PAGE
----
Current Pool School recommendations for Closing an in ground pool says the following:
However, as I note starting with this post, propylene glycol and chlorine may react with each other. This may not only create a huge chlorine demand though one that is seen as slow over an extended period of time (so a few ppm FC of extra demand for many months), but may also create chloroform which is an EPA-regulated chlorine disinfection by-product as part of trihalomethanes (THMs).Anti-freeze - I add pool/RV anti-freeze (not automotive!) to the pipes at the rate of one gallon per ten feet or fifteen feet of pipe. It is a great help to have a curved funnel to get the anti-freeze into the return line.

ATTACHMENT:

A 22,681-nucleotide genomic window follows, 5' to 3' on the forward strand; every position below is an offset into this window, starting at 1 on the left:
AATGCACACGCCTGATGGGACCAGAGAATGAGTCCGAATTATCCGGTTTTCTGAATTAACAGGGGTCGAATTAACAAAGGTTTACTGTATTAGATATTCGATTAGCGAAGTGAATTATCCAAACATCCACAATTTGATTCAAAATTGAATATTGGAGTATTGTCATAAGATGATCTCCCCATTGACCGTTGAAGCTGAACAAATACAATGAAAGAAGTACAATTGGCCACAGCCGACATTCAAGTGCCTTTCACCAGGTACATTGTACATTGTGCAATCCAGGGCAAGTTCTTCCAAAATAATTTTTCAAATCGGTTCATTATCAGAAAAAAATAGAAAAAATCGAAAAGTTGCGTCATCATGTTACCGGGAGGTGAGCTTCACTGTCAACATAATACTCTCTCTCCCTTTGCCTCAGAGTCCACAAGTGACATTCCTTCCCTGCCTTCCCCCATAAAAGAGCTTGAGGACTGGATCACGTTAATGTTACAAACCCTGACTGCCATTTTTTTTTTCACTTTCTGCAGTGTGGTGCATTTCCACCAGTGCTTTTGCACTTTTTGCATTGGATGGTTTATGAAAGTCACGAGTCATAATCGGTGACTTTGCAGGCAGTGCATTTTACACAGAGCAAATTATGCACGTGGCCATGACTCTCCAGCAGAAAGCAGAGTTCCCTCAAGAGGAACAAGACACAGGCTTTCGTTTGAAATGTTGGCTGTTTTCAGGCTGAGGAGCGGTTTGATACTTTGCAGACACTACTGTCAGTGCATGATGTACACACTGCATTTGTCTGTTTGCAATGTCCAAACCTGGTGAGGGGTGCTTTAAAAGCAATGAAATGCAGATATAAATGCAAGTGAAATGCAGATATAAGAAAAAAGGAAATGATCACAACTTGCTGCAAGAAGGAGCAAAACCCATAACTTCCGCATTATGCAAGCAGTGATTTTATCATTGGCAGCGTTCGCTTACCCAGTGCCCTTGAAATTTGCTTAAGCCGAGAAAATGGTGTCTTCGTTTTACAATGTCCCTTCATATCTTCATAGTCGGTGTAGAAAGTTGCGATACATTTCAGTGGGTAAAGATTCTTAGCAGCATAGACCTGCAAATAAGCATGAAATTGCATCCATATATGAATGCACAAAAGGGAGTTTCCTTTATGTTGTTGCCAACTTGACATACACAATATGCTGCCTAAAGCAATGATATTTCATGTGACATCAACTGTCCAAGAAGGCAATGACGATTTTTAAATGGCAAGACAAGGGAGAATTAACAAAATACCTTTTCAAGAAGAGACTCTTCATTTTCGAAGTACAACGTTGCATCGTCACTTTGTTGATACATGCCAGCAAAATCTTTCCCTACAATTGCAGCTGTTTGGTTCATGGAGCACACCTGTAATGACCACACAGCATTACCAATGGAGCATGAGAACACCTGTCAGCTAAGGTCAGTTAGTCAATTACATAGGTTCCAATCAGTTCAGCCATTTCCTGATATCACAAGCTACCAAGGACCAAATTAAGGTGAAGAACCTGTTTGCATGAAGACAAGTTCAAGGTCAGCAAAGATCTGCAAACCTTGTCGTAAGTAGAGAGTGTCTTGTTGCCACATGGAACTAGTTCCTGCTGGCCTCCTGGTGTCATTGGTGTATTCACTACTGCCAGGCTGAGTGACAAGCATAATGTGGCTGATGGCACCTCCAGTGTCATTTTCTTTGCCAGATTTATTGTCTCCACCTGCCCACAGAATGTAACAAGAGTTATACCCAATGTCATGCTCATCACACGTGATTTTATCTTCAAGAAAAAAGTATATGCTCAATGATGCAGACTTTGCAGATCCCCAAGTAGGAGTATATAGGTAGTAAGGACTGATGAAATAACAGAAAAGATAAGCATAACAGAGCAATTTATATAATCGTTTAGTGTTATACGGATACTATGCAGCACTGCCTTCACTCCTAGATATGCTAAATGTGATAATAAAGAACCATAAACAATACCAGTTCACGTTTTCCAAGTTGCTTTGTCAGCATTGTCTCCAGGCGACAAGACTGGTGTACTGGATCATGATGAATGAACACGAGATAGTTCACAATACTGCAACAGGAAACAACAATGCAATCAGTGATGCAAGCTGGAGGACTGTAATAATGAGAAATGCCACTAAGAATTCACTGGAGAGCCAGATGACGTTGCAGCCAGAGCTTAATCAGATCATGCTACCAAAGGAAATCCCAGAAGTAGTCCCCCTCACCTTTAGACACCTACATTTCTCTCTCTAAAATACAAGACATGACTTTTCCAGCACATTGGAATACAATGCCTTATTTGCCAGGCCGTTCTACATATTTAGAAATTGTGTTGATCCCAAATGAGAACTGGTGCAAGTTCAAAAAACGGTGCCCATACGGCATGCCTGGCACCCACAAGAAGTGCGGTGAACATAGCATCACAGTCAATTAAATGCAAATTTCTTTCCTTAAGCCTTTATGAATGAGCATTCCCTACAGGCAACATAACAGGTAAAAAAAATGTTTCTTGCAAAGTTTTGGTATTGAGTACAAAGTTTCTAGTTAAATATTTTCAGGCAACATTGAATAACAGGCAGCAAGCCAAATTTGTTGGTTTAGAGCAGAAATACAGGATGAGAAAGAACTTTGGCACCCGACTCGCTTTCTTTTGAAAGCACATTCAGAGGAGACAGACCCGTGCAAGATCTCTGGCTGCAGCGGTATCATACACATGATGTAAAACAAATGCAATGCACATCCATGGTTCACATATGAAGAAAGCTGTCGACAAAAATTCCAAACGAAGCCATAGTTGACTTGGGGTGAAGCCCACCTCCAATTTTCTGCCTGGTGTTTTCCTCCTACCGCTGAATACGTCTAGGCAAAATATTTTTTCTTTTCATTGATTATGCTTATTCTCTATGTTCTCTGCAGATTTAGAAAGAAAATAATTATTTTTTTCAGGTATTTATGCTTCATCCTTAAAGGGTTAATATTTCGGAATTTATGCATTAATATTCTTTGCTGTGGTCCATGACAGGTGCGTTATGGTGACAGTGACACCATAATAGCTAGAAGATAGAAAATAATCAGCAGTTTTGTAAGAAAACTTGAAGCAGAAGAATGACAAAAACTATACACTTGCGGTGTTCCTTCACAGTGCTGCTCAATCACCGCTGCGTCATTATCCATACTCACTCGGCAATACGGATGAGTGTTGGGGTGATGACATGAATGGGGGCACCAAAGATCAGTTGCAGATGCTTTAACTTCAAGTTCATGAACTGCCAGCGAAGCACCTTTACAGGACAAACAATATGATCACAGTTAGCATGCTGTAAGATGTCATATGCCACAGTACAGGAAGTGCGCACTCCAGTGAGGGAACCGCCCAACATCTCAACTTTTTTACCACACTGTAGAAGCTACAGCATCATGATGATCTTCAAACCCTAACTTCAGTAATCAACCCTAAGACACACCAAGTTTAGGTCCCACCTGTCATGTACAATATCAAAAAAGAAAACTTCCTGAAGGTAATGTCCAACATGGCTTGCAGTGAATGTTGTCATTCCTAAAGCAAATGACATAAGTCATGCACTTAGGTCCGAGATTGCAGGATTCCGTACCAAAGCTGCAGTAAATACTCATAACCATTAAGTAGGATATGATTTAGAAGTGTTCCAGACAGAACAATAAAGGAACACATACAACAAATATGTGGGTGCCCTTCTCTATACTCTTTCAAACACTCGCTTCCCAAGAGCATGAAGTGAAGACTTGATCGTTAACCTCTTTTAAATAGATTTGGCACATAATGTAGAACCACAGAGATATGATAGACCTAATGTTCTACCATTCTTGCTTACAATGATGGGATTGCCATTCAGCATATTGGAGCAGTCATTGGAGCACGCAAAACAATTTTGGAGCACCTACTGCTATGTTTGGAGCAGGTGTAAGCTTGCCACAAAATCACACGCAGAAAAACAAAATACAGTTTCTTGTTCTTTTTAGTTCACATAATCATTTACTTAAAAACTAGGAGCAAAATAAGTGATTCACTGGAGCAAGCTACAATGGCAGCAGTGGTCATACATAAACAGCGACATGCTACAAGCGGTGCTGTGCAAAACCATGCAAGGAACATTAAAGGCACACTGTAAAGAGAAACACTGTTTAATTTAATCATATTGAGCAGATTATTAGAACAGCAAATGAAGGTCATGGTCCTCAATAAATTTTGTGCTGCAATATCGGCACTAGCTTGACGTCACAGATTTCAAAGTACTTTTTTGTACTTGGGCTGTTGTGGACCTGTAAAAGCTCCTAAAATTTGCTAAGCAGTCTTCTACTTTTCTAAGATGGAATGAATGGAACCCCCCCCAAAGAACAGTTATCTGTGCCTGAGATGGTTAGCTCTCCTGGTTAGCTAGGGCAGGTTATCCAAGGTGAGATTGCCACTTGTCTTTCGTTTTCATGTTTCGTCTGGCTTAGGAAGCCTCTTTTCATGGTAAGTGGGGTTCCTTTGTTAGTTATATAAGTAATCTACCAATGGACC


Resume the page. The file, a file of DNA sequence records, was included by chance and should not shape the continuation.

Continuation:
While it makes sense to blow out lines and cap them, the use of antifreeze may be questionable unless that antifreeze is removed from the line rather than dumped into the pool water upon opening.
The issue is not the propylene glycol itself which is non-toxic, but rather 1) whether chlorine reacts with it creating a slow-burn extra chlorine demand and 2) whether the by-products of such chlorine reaction include chemicals that are toxic at higher concentrations such as chloroform. It should be noted that "swimming pool anti-freeze" which is propylene glycol is sold on the market so it would be a bit surprising if it did react with chlorine especially if it were to produce chloroform. Perhaps for most people the reaction is so slow as to not have a noticeably higher chlorine demand and perhaps the reaction by-products are mostly chemicals other than chloroform.